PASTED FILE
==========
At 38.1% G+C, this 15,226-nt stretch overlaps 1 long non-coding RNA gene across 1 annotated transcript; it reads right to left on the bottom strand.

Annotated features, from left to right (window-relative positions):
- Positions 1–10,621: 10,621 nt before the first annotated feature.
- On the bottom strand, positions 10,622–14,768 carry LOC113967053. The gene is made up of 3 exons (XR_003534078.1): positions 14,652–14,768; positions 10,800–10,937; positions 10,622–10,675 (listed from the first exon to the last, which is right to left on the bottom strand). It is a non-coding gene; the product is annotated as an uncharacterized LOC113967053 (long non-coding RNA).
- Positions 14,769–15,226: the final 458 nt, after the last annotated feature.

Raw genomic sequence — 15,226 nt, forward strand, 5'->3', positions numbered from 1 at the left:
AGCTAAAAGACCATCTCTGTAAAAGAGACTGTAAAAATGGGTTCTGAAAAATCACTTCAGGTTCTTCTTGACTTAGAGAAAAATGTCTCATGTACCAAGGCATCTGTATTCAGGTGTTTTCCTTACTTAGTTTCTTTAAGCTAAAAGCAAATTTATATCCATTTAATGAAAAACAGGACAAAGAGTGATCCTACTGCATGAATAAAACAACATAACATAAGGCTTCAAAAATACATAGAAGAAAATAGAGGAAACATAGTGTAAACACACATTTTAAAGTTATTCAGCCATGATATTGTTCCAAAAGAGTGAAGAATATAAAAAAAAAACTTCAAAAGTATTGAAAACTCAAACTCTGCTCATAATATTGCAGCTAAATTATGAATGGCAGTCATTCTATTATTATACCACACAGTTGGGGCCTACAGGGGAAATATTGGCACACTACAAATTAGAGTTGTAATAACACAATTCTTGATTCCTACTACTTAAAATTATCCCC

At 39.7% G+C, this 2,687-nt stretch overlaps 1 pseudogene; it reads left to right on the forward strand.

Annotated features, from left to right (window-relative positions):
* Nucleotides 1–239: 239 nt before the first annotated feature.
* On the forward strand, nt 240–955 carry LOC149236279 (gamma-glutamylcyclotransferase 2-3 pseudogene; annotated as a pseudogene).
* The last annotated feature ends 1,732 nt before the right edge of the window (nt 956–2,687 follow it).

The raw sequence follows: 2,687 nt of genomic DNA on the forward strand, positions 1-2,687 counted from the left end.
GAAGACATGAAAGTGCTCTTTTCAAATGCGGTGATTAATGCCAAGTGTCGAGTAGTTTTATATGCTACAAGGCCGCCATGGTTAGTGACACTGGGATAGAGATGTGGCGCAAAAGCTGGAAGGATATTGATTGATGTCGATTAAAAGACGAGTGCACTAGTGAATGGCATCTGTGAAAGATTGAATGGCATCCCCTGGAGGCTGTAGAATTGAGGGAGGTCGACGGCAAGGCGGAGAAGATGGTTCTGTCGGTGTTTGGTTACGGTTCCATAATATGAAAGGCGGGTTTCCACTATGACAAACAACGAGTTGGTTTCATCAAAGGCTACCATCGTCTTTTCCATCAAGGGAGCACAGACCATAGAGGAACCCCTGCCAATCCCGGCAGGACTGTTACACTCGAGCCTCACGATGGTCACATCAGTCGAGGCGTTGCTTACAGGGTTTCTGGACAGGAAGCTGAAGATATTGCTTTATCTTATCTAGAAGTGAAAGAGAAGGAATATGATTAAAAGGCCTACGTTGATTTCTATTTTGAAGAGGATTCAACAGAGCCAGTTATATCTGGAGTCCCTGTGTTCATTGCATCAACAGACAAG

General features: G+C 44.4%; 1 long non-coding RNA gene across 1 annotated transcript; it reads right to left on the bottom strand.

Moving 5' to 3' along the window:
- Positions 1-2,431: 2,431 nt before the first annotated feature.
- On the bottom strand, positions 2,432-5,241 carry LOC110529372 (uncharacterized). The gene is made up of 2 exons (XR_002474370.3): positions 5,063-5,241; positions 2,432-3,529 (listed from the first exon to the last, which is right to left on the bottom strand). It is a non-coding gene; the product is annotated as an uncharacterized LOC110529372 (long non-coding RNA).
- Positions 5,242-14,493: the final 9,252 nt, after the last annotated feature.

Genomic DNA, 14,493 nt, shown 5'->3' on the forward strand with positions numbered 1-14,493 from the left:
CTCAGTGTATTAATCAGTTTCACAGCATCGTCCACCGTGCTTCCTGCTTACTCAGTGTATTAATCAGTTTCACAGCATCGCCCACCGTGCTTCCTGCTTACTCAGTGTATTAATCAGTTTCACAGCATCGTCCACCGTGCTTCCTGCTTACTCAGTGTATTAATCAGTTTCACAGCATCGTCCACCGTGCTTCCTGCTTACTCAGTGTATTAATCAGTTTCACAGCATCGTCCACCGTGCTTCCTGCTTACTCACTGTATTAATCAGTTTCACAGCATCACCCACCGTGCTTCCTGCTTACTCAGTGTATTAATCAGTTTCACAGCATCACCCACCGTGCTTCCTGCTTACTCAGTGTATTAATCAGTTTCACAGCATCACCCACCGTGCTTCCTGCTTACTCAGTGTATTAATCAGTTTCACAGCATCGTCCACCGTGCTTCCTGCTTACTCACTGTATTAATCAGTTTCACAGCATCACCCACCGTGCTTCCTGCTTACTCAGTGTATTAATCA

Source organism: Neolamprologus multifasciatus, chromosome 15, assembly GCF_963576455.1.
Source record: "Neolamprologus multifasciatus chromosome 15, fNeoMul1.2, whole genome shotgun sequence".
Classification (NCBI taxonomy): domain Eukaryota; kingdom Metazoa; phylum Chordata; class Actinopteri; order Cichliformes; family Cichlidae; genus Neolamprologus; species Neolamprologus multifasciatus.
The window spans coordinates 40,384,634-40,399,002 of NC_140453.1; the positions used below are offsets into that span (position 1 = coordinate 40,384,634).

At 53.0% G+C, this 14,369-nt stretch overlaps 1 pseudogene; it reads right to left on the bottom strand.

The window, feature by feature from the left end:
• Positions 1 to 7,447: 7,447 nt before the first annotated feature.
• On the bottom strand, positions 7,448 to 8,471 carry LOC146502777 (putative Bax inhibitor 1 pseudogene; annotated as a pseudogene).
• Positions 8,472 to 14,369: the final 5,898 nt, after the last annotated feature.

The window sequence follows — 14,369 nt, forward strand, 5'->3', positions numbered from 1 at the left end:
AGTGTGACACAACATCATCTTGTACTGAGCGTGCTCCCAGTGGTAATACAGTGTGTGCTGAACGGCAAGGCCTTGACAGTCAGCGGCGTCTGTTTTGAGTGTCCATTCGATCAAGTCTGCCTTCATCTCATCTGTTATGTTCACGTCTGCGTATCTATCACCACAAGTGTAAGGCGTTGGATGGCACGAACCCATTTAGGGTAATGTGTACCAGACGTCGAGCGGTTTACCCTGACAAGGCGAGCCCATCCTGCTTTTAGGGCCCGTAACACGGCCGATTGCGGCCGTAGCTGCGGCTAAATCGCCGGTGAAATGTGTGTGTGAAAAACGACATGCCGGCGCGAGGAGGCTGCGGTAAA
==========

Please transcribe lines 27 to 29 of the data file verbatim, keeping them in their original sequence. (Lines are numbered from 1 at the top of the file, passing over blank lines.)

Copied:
The window, feature by feature from the left end:
• Positions 1 to 7,447: 7,447 nt before the first annotated feature.
• On the bottom strand, positions 7,448 to 8,471 carry LOC146502777 (putative Bax inhibitor 1 pseudogene; annotated as a pseudogene).